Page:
**DES Encryption Standard - Theory and example**

By Adrian Grigorof, B.Sc., MCSE |
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DES - Data Encryption Standard A little bit of theory The Data Encryption Standard (DES) algorithm, adopted by the U.S. government in July 1977. It was reaffirmed in 1983, 1988, and 1993. DES is a block cipher that transforms 64-bit data blocks under a 56-bit secret key, by means of permutation and substitution. It is officially described in FIPS PUB 46. DES is a "symmetrical" encryption algorithm: same key that is used for encryption is used to decrypt the message. The DES algorithm is still widely used and is
considered reasonably secure. There is no feasible way to break DES as is using
a 64-bit (8 characters) block cipher. There are 70,000,000,000,000,000 (seventy
quadrillion) possible keys of 56 bits. However, due to the advance in the
computational power of super-computers, an exhaustive search of 2^55 steps on
average, can retrieve the key used in the encryption (if the key is changed
frequently, the risk of this event is greatly diminished). Because of this it
is common practice to protect data using Triple-DES. See
FIPS PUB 74 for more
details regarding the strength of this algorithm against various threats. Theoretical procedure (based on an article by Matthew Fischer November published in 1995):
Permuted Choice 1 (PC-1) 57 49 41 33 25 17 9 1.2.2 Split the permuted key into two halves. The first 28 bits are called C[0]
and the last 28 bits are called D[0]. Permuted Choice 2 (PC-2) 14 17 11 24 1 5 1.2.3.3 Loop back to 1.2.3.1 until K[16] has been calculated. Initial Permutation (IP) 2.3 Split the block into two halves. The first 32 bits are called L[0], and the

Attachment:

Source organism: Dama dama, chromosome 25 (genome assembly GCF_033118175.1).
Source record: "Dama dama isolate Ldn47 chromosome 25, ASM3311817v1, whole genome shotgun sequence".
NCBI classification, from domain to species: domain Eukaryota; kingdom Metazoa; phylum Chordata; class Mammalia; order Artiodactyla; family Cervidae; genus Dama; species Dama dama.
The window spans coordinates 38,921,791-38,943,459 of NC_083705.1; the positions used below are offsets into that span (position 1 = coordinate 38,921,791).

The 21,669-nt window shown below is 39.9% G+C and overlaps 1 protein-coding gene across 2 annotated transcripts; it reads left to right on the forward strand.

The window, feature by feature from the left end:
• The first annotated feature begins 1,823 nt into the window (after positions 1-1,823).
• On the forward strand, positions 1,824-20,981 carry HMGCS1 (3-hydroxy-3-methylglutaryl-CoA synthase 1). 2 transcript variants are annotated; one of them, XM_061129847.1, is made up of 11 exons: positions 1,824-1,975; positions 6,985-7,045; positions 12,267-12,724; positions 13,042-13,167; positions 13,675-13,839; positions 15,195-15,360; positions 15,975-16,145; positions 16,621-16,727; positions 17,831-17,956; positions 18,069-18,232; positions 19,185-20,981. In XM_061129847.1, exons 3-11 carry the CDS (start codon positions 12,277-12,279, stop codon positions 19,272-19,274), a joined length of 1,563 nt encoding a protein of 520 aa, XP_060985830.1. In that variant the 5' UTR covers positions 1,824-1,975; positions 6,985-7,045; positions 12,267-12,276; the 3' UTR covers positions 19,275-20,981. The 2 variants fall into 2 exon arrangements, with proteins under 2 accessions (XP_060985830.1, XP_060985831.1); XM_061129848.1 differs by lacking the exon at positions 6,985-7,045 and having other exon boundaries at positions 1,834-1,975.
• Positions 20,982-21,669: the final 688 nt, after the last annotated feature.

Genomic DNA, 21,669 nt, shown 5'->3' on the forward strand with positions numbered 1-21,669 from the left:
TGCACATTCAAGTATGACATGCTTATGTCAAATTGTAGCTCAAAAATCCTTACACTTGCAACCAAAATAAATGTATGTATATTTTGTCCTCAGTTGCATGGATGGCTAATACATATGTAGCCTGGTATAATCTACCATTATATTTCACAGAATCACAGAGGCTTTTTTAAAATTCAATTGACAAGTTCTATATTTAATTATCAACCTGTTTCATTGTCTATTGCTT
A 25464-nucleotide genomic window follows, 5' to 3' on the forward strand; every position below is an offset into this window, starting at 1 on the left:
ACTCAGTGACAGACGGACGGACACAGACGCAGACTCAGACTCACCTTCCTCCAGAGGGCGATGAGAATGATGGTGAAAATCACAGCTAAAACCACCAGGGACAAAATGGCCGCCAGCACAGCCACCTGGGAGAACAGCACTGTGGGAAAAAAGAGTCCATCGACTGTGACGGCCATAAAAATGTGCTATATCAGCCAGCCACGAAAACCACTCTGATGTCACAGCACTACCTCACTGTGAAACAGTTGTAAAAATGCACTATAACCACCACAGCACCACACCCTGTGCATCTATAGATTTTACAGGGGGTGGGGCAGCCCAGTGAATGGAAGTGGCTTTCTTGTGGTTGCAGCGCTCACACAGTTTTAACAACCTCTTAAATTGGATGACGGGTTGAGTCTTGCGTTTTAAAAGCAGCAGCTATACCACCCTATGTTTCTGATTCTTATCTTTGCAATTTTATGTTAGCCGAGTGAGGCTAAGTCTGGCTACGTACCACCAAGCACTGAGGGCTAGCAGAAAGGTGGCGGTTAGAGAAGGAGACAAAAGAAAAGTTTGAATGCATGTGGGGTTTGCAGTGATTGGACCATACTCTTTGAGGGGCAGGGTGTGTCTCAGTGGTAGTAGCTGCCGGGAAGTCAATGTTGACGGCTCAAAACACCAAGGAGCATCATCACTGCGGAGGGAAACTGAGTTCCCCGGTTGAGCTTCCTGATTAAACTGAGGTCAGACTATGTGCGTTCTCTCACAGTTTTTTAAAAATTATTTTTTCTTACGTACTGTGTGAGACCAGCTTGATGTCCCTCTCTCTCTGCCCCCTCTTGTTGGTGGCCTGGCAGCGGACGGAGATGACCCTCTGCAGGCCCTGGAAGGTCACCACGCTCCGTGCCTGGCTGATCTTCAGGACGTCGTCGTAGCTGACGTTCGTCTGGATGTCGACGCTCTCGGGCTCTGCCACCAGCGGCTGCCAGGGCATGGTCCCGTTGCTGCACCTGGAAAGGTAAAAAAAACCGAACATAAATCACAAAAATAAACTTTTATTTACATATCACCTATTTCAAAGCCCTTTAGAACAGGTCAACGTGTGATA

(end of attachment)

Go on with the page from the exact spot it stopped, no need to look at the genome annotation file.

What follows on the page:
last 32 bits are called R[0]. Expansion (E) 2.4.2 Exclusive-or E(R[i-1]) with K[i]. Substitution Box 1 (S[1]) 2.4.4.4 Loop back to 2.4.4.1 until all 8 blocks have been replaced. Permutation P 2.4.6 Exclusive-or the resulting value with L[i-1]. Thus, all together, your
R[i] = L[i-1] xor P(S[1](B[1])...S[8](B[8])), where B[j] is a 6-bit block of
E(R[i-1]) xor K[i]. (The function for R[i] is more concisely written as, R[i] =
L[i-1] xor f(R[i-1], K[i]).) Final Permutation (IP**-1) This has been a description of how to use the DES algorithm to encrypt one
64-bit block. To decrypt, use the same process, but just use the keys K[i] in
reverse order. That is, instead of applying K[1] for the first iteration, apply
K[16], and then K[15] for the second, on down to K[1]. This is an attempt to show how it actually works in
practice - how are bits moved around to perform the theoretical encryption
presented above. While there are many applications to perform the DES
encryption, I couldn't find an actual example, as simple as it may have been.
So, armed with the theory, I went ahead of doing it myself. Please note, this
may contain mistakes - the point of this exercise is to give firewall and
VPN administrators an idea of what lies behind the DES acronyms that they use
every day. |